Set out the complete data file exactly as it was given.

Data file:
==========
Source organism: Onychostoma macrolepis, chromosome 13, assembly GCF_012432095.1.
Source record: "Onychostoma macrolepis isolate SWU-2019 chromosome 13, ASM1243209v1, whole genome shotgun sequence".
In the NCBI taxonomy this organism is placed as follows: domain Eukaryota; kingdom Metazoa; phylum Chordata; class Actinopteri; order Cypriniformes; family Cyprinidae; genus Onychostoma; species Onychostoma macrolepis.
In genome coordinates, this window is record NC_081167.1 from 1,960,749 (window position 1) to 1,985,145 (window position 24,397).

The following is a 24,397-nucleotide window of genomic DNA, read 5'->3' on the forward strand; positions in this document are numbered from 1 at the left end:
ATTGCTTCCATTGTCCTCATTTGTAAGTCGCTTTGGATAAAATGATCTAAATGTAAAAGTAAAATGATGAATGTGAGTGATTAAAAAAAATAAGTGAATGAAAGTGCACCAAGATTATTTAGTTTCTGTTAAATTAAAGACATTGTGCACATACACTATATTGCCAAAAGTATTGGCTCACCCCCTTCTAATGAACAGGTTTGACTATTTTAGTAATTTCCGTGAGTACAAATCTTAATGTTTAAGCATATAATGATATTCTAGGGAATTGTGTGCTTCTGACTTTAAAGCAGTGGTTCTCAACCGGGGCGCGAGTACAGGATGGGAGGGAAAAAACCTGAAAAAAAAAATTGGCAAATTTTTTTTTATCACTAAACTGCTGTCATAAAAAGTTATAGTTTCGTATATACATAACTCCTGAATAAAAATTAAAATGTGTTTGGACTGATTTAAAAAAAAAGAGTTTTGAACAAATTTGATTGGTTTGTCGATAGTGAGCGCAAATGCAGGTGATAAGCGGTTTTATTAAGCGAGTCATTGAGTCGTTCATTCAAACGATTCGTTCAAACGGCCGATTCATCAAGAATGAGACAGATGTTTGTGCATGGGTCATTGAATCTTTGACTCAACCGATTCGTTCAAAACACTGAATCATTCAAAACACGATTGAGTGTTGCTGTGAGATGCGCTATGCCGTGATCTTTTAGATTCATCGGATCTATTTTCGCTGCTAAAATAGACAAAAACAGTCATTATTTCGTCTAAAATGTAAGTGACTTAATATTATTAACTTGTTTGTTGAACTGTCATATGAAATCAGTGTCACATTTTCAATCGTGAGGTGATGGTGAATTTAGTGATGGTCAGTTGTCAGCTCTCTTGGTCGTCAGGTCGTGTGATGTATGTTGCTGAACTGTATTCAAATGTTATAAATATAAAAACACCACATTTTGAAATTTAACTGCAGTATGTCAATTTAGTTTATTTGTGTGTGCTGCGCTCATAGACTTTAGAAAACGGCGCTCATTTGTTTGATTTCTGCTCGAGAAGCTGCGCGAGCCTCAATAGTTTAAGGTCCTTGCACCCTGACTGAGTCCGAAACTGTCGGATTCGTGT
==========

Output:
Source organism: Onychostoma macrolepis, chromosome 13, assembly GCF_012432095.1.
Source record: "Onychostoma macrolepis isolate SWU-2019 chromosome 13, ASM1243209v1, whole genome shotgun sequence".
In the NCBI taxonomy this organism is placed as follows: domain Eukaryota; kingdom Metazoa; phylum Chordata; class Actinopteri; order Cypriniformes; family Cyprinidae; genus Onychostoma; species Onychostoma macrolepis.
In genome coordinates, this window is record NC_081167.1 from 1,960,749 (window position 1) to 1,985,145 (window position 24,397).

The following is a 24,397-nucleotide window of genomic DNA, read 5'->3' on the forward strand; positions in this document are numbered from 1 at the left end:
ATTGCTTCCATTGTCCTCATTTGTAAGTCGCTTTGGATAAAATGATCTAAATGTAAAAGTAAAATGATGAATGTGAGTGATTAAAAAAAATAAGTGAATGAAAGTGCACCAAGATTATTTAGTTTCTGTTAAATTAAAGACATTGTGCACATACACTATATTGCCAAAAGTATTGGCTCACCCCCTTCTAATGAACAGGTTTGACTATTTTAGTAATTTCCGTGAGTACAAATCTTAATGTTTAAGCATATAATGATATTCTAGGGAATTGTGTGCTTCTGACTTTAAAGCAGTGGTTCTCAACCGGGGCGCGAGTACAGGATGGGAGGGAAAAAACCTGAAAAAAAAAATTGGCAAATTTTTTTTTATCACTAAACTGCTGTCATAAAAAGTTATAGTTTCGTATATACATAACTCCTGAATAAAAATTAAAATGTGTTTGGACTGATTTAAAAAAAAAGAGTTTTGAACAAATTTGATTGGTTTGTCGATAGTGAGCGCAAATGCAGGTGATAAGCGGTTTTATTAAGCGAGTCATTGAGTCGTTCATTCAAACGATTCGTTCAAACGGCCGATTCATCAAGAATGAGACAGATGTTTGTGCATGGGTCATTGAATCTTTGACTCAACCGATTCGTTCAAAACACTGAATCATTCAAAACACGATTGAGTGTTGCTGTGAGATGCGCTATGCCGTGATCTTTTAGATTCATCGGATCTATTTTCGCTGCTAAAATAGACAAAAACAGTCATTATTTCGTCTAAAATGTAAGTGACTTAATATTATTAACTTGTTTGTTGAACTGTCATATGAAATCAGTGTCACATTTTCAATCGTGAGGTGATGGTGAATTTAGTGATGGTCAGTTGTCAGCTCTCTTGGTCGTCAGGTCGTGTGATGTATGTTGCTGAACTGTATTCAAATGTTATAAATATAAAAACACCACATTTTGAAATTTAACTGCAGTATGTCAATTTAGTTTATTTGTGTGTGCTGCGCTCATAGACTTTAGAAAACGGCGCTCATTTGTTTGATTTCTGCTCGAGAAGCTGCGCGAGCCTCAATAGTTTAAGGTCCTTGCACCCTGACTGAGTCCGAAACTGTCGGATTCGTGT